Read The Circle, Part 3.
Friday, March 1, 2013
There was a great YMCA swimming and gym program at Duggan in the late 1960s and early 1970s, replacing a Y program that was held in an old barn next to South Branch Park on Parker Street.
The late AIC Physics Professor James A. Coleman, who wrote the book The Circle about the rowdy Sixteen Acres gang of the same name, was a dedicated YMCA volunteer who hated it when kids at The Y used bad language—what he called “wirty dords” back then, and he always chastised us when we swore like sailors. This was ironic, because part of the reason his book caused such a local furor was because of the characters’ swearing.
An early edition of the 1970 book The Circle.
“If you don’t use those wirdy dords at home,” he used to say at The Y, “then don’t use them around me.” He had another favorite saying: Stick up for your rights! Don’t let anyone push you around!”
I had to take his latter exhortation to heart one Saturday at a YMCA carnival outside Duggan Junior High School when I was nine years old and I had won a long string of tickets throwing darts at balloons. I was preparing to cash them in for some kind of bullshit prize when I reached for my back pocket and the tickets were gone.
“They were hanging out of your pocket,” said a friend, “and that guy pulled them out.” He pointed to a member of the Circle Gang, who was holding my string of tickets and heading over to the prize table. Shit. What the hell was I going to do? This kid was twice my age. But there, manning the refreshment table was my savior: James Coleman (pictured below). He was a member of the YMCA Board, and moreover, had befriended the gang. He was their friggin’ mentor. Surely he would tell the scumbag to give back my tickets.
I ran over to Coleman and started blubbering about the Circle kid plucking the tickets from my back pocket. “Can you tell him to give them back before he cashes them in for a prize? I cried.
“Well, you’re going to have to tell him yourself,” he said. “Stick up for your rights. Don’t let anyone push you around.”
Jesus. Some big help this guy was. I crept over to the ticket bandit and tapped him on the arm.
“Whadda YOU want?” He struck a defiant pose.
“Mr. Coleman says gimme back my tickets.”
“Here, asshole,” he said as he handed them over.
“Fucking prick,” I responded, spun around, and quickly walked back over to the refreshment table.
“I see you got your tickets back,” said Coleman. “Oh, by the way, I heard you swear at him. That wasn’t cool.”
“Well, he swore at me. I was just sticking up for my rights.”
He gazed upward in a moment of professorial contemplation, looked at me, and said, “I guess you’re right.”
The Circle, Part 2
I touched on The Circle in my blog entry The Garbage Gang. Now, let’s take a look at its beginning—and ending. Originally designed for a reading area behind the new Sixteen Acres library in 1966, The Circle, around the oak tree pictured above, opened with much fanfare:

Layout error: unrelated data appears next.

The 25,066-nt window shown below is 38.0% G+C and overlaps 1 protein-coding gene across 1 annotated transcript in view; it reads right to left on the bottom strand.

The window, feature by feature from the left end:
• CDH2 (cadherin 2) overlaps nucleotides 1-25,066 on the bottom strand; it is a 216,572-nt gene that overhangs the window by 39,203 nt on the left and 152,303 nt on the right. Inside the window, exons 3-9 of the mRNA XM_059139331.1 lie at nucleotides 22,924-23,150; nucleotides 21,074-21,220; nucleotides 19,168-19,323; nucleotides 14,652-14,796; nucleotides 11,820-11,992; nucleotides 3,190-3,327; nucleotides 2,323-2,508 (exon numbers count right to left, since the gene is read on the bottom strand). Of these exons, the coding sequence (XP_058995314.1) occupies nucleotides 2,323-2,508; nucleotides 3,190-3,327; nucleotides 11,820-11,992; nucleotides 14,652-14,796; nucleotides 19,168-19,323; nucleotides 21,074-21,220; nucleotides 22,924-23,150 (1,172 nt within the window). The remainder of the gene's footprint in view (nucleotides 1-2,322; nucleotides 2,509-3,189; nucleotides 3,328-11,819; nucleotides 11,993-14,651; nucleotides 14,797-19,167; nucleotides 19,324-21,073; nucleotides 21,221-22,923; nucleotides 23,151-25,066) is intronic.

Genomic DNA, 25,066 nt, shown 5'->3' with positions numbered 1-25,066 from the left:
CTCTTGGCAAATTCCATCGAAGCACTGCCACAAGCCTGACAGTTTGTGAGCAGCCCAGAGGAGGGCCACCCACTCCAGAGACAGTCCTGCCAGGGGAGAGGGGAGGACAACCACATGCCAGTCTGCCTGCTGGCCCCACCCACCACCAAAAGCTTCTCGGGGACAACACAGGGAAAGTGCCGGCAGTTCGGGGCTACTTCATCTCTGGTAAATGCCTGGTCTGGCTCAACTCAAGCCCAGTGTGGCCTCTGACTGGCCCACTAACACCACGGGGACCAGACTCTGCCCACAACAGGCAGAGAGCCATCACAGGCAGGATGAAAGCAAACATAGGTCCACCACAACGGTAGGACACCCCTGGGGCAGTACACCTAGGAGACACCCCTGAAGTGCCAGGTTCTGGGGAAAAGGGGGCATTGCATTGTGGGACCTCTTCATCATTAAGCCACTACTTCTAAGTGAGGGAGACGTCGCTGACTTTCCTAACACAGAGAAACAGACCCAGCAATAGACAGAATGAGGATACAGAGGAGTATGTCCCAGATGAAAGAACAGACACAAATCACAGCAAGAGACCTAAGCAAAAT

Despite the misleading photo on the cover of a later printing of Coleman’s book (above), which shows a bench in front of a peeling BIRCH tree, The Circle was made up of a few benches FACING the tree, backed up by sloped four-foot-high berms of grassy earth with four entranceways around one of Springfield’s oldest OAK trees:
The area was soon, of course, taken over by the Circle Gang. The funny thing about the 1968 article below was that despite the “juvenile delinquency” situation in Sixteen Acres, it took seven years for the proposed Greenleaf Community Center to actually get built.
In the meantime, there was more “ferment,” including, among many incidents, a near-brawl in 1971 between the Circle Gang and Forest Park/East Forest Park kids—the aftermath of a fight at the Sumner Avenue Friendly’s restaurant in East Forest Park (below). I blotted out them names and number addresses of the Circle kids who were busted. Let the guessing begin. No, the one from Mohawk Drive wasn’t the late “Muppy” Murphy. One of the three arrested, whose pseudonym was Mat Elroy in the book, died years ago of—for no better words—“hard living.”
In 1970, the Springfield Union showcased the vandalized benches at the “reading circle” and its missing bricks. (In the book, Coleman wrote about one of the Circle kids pulling up bricks from the ground.) Notice the sloped areas behind the benches. Eventually, the city got rid of the benches, brick walkway, and the grassy berms, which had hidden some of the doings of the Circle Gang from public view.
Below is Coleman’s letter to the editor to the Springfield Union rebuffing criticism of the book by District Attorney Matty Ryan:
How long did the Circle Gang hang around there? At least until the fall of 1973, says the article below. After that, according to one person I talked to, the Friendly’s restaurant at A & P supermarket shopping center relocated to a site southwest on Wilbraham Road. This move put a damper on the gang hanging out at its favorite restaurant. And besides, The Circle kids were getting older and more mobile.
Does anybody know when the Circle Gang finally ceased to exist at The Center? I seem to recall some kids there in ’75, but most people say ’73 or ’74 was the last hurrah for some of the younger members. Wait, who am I kidding? Their presence at The Center lasted even a few more years after that, at the site of the old Friendly’s [insert laugh track here]:
And then there was “The New Circle,” at a tree in the woods behind “The new Friendly’s” on Wilbraham Road. Anyone remember THAT hangout for a whole new generation?
Read The Circle, Part 3.
Read The Circle, Part 3.
When the Springfield Civic Center Rocked, Part 5
I found an even better photo of the “old” Civic Center: older than the building itself. It’s a schematic drawing, complete with the overpass to the Civic Center garage on the left.
My friend discovered his late brother’s ticket stub stash of mid-to-late-1970s concerts. Unlike my “When the Springfield Civic Center Rocked” parts 1, 2, 3, and 4, this features the 1976-1978 era— just before I started going to shows there. And what a treasure trove of ticket stubs it is: